Wednesday, June 23, 2010

iPhone 4 oh Now

Tomorrow the newest hardware is installed in human hands. Beings across the planet are upgrading their finger tips with a black apple. Some with choose to wait on the pure white apple iPhone 4. White buds will pollinate ears as far as the eye can see-in the masses on metro lines, one man behind tinted glass of fast moving car, or in a mom who cannot even see her children 15 feet away on a playground.

Last year users installed the ancient 3GS into, before that the 3G, and prior to all this users installed just the plane jane aluminum shelled jalopy the iPhone. All of them now look like those silver bullet wind-stream RVs. Very cool, but so retro. Another year means another phone, means another propaganda line "everything has changed." Has everything changed, really? Or has change become the new norm.

"We live in a culture of built-in obsolescence. Nothing is designed to last. In order to keep the economy healthy we are conditioned to respond to the latest as the best . . . Quickly bored we are easily diverted from whatever we have just purchase." (E. Peterson, p. 254 Practice Resurrection) Today nothing is created for a lifetime but only for a good time . . . for a limited time. Yet each new product promises it is what you have waited your life for. The repeated choruses of "best in class" "product killer" and "everything has changed" is so old school that we cannot even see past the gleam of what is new. Actually things are the same - the same as they have been from the beginning of time. The only difference is that the new Roman Empire of Capitalism does it better than anyone could have imagined or planned from the dawn of creation. But is "better" best?

You think I'm a technophobe. You think I'm anti-technology. Wrong. I have a MacBook Pro, an iPad, an iPhone, and should receive the newest iPhone when it is released tomorrow. I like technology, use technology, and appreciate technological innovators.

The problem is that these things do not last. I do not mean we should build them better (well we should build them better to protect the environment and the impoverished); what I mean is that we should not consider this as an upgrade of our lives. It may or may not. If technology means you put in more work hours - there is no upgrade. If new technology means more isolation - then there is no improvement. If new technology means you think that because you can see your child through a device and record it that somehow you are investing in that child's development - it is certainly devolution.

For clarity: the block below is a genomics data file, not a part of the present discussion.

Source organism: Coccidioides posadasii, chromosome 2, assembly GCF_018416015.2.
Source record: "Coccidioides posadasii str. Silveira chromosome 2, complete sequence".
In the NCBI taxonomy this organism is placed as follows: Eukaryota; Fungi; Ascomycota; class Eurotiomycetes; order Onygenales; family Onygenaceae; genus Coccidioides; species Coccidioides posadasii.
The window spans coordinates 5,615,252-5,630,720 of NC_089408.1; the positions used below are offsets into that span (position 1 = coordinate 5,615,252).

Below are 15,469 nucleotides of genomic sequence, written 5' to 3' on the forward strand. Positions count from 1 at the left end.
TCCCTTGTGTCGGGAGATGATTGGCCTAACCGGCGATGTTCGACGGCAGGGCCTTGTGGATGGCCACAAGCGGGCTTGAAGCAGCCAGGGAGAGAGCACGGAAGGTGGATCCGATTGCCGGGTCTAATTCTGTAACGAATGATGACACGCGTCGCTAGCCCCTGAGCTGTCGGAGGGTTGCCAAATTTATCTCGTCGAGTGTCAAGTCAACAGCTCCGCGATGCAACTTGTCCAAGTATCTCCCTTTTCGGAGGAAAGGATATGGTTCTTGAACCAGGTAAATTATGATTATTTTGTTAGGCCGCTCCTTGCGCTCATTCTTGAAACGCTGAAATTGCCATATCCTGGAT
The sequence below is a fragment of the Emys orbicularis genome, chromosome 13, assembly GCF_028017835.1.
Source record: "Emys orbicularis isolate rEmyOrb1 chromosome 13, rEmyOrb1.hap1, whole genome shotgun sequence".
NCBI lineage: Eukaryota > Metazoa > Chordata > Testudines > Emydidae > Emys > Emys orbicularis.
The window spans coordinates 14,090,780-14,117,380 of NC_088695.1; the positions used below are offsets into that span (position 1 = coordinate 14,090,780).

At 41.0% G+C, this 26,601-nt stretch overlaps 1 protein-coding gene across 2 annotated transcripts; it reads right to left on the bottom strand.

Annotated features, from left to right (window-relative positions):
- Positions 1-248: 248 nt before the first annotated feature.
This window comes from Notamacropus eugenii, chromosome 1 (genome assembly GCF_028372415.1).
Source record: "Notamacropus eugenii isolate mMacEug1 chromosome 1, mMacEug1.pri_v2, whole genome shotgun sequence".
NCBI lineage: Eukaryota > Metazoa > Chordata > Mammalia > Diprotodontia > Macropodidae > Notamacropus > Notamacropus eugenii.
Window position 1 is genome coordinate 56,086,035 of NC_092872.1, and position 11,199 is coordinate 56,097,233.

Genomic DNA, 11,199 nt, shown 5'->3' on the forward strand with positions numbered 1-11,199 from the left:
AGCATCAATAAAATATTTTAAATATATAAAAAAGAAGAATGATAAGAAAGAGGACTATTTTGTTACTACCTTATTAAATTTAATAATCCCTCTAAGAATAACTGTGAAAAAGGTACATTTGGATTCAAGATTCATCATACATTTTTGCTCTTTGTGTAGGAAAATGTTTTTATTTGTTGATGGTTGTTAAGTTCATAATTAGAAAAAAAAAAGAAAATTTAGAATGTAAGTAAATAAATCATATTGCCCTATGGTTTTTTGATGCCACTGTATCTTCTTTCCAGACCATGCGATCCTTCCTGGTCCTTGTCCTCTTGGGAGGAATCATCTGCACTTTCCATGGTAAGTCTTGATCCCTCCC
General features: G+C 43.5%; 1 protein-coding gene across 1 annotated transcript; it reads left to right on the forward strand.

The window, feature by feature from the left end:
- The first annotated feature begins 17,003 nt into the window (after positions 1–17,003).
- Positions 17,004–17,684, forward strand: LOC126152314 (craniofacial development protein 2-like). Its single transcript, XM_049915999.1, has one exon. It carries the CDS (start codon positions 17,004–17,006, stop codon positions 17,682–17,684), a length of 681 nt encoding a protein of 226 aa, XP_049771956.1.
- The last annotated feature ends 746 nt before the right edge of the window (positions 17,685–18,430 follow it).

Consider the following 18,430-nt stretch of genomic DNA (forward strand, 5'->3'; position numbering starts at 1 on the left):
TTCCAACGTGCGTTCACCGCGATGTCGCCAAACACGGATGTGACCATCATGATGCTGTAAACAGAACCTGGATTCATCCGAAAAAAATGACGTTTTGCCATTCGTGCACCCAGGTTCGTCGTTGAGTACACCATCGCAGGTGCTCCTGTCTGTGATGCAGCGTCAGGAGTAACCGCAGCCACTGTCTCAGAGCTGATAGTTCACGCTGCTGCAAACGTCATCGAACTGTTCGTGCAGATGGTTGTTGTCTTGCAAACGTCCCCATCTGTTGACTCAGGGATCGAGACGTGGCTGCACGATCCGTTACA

Any technology is a tool. It is not the goal. Technology is something that we may use, but we should know that quickly it uses us. Technology is something to which we can say "No" even as we make limited use of it.

It is surprising how no one talks about Apple's logo - an apple minus one bite. The teacher's computer wears the logo of the oldest story from the dawn of time. When humans ate from the tree of Knowledge of Good and Evil, it was Adam and Eve who ate, but it is we who still seek knowledge today. The killer ap is not found on your iPod, iPhone, iPad, or iMac. The killer phone is not the Droid anymore than it was the Blackberry or Palm or Motorola Razor. There will always be more, but more is often less until we find contentment with the now. Put down the black Apple and don't bite.

The knowledge that lasts is knowledge of the eternal. A relationship with a phone is as short lived as your 2 year contract - like a selfish marriage you are eager that first year for pleasure and then ready to break it off early for the next thing. Refuse to be trained as a consumer and instead seek the eternal God. Put down techno toys for a day, turn them off when you get home. "Seek first the kingdom of God and everything else you need will take care of itself," said Jesus long ago (Matthew 6:33). When tempted to write an application that would provide instant food and nourishment, Jesus said this, "Humans do not exist by bread alone but by every word that is breathed from God's mouth" (Matthew 4:4).

New motto: seek the eternal in the present moment and ignore the promises of things.

Monday, June 14, 2010

College Football Buried in Money

The week long melodrama of conference hoping has assured me of one thing. Collegiate sport is dead. I suppose it has been that way for many years now. However the teams negotiating leave of the Big 12 for the Big 10, the left behinds negotiating a jump to the Pac-10, and then the final decision by 10 teams to stay in the Big 12 was all a soap opera fit for a Donald Trump show. The bottom line was clearly in site. The fact that the landscape could change and that teams across the board could DOUBLE their multi-million dollar television deals . . . well, that is proof that money is what makes decisions.

Does money make all of your decisions for you? Does if feel good when money either limits or advances you? I wonder if there are ways to live in this world that instead of rewarding the big boy on the block (the Universities of Nebraska, Texas, Oklahoma or the power on Wall Street or whomever) we find ways to take care of the left behinds. You know, those millions of people whose homes were foreclosed upon even as banks took in record profit from the "downturn." The smaller universities who have no television market. The small town stores and businesses squeezed out by profit making giants. Maybe we should make decisions about how we vote, spend money or even discuss political issues in a way that benefits more than our already successful team, party, economic class, or nation.